(He is often credited with inventing the names for parabola,hyperbola and ellipse; but these shapes were previously describedby Menaechmus, and their names may also predate Apollonius.)Although astronomers eventually concluded it was not physically correct,Apollonius developed the "epicycle and deferent" model of planetary orbits,and proved important theorems in this area.
(After Fibonacci, Europe still did not embrace the decimal systemuntil the works of Vieta, Stevin, and Napier.)
Ptolemy may be the most famous astronomerbefore Copernicus, but he borrowed heavily from Hipparchus,who should thus be considered (along with Galileo and Edwin Hubble)to be one of the three greatest astronomers ever.
For his experimental methods and discoveries,his laws of motion, and for (eventually) helpingto spread Copernicus' heliocentrism, Galileo may have beenthe most influential scientist ever; heranks #12 on Hart's list of the Most Influential Persons in History.
He also made very important contributions to the earlydevelopment of biology; but perhaps Galileo's most important contributionwas to postulate laws of mechanics, in contrast to Aristotelian and religious notionsof separate laws for heaven and earth.
As a famous astronomer, Galileopointed out that Jupiter's Moons, which he discovered, providea natural clock and allow a universal time to be determinedby telescope anywhere on Earth.
Galileo Galilei was born on February 15, 1564, in Pisa, Italy, and was the first of seven children of Vincenzio Galilei, a trader and Giula Ammannati, an upper-class woman who married below her class....
One reason I've ranked him at #1 is a comment byGottfried Leibniz himself:"Taking mathematics from the beginning of the world to the time whenNewton lived, what he has done is much the better part."
Leibniz was one of the most brilliant and prolificintellectuals ever; and his influence in mathematics (especiallyhis co-invention of the infinitesimal calculus) was immense.
He is famous for his Three Laws of Motion(inertia, force, reciprocal action) but, asNewton himself acknowledged, these Laws weren't fully novel:Hipparchus, Ibn al-Haytham, Descartes, Galileo and Huygens had alldeveloped much basic mechanics already; and Newton credits the First Lawto Aristotle.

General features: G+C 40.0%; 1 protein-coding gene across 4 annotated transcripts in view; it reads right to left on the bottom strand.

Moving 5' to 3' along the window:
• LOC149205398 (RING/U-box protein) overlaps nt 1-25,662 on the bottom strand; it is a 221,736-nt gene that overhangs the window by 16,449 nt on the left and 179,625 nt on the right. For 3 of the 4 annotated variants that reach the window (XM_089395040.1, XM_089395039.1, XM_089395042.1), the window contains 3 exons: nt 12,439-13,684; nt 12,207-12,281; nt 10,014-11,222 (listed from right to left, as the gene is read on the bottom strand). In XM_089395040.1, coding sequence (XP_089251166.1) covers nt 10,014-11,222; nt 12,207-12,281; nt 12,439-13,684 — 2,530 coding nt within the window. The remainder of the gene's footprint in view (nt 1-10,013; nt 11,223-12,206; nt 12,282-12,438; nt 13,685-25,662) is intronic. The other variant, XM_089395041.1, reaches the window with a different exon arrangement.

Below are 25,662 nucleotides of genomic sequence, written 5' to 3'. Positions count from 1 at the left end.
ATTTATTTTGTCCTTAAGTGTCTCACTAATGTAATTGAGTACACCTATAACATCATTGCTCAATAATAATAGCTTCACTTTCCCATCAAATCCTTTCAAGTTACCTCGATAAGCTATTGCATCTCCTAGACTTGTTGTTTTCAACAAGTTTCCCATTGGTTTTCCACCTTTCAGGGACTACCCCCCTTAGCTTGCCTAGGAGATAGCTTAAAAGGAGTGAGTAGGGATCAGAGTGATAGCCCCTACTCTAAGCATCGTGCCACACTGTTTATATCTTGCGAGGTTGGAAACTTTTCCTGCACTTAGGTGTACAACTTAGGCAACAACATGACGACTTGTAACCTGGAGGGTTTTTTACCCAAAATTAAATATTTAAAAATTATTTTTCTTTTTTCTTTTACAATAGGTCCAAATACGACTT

He made advances in analysis (including theintroduction of )and in trigonometry (introducingthe hyperbolic functions and );proved a key theorem of spherical trigonometry,and solved the "trinomial equation."Lambert, whom Kant called "the greatest genius of Germany,"was an outstanding polymath: In addition to several areas of mathematics,he made contributions in philosophy, psychology,cosmology (conceiving of star clusters, galaxies and supergalaxies),map-making (inventing several distinct map projections),inventions (he built the first practical hygrometer and photometer),dynamics, and especially optics (several laws of optics carry his name).
Later, Planck, Einstein and Bohr, partly anticipated by Hamilton,developed the modern notion of wave-particle duality.)Huygens is famous for his inventions of clocks and lenses.
(Although he continued to refine this invention,it was never a commercial success.)He suffered poor health throughout his life,abandoned mathematics for religion at about age 23,wrote the philosophical treatise ("We arrive at truth, not by reason only, but also by the heart"),and died at an early age.
As mathematical physicist, he extended Galileo's results, wasfirst to explain winds correctly, and discovered several key principlesincluding Torricelli's Law (water drains through a small hole with rateproportional to the square root of water depth).
Galileo said of Cavalieri, "Few, if any, since Archimedes, have delvedas far and as deep into the science of geometry."
Pierre de Fermat was the most brilliant mathematicianof his era and, along with Descartes, one of the most influential.
(His calculus was partly anticipated by Galileo, Kepler and Luca Valerio,and developed independently, though left unpublished, by Fermat.)Among his theorems in this calculus was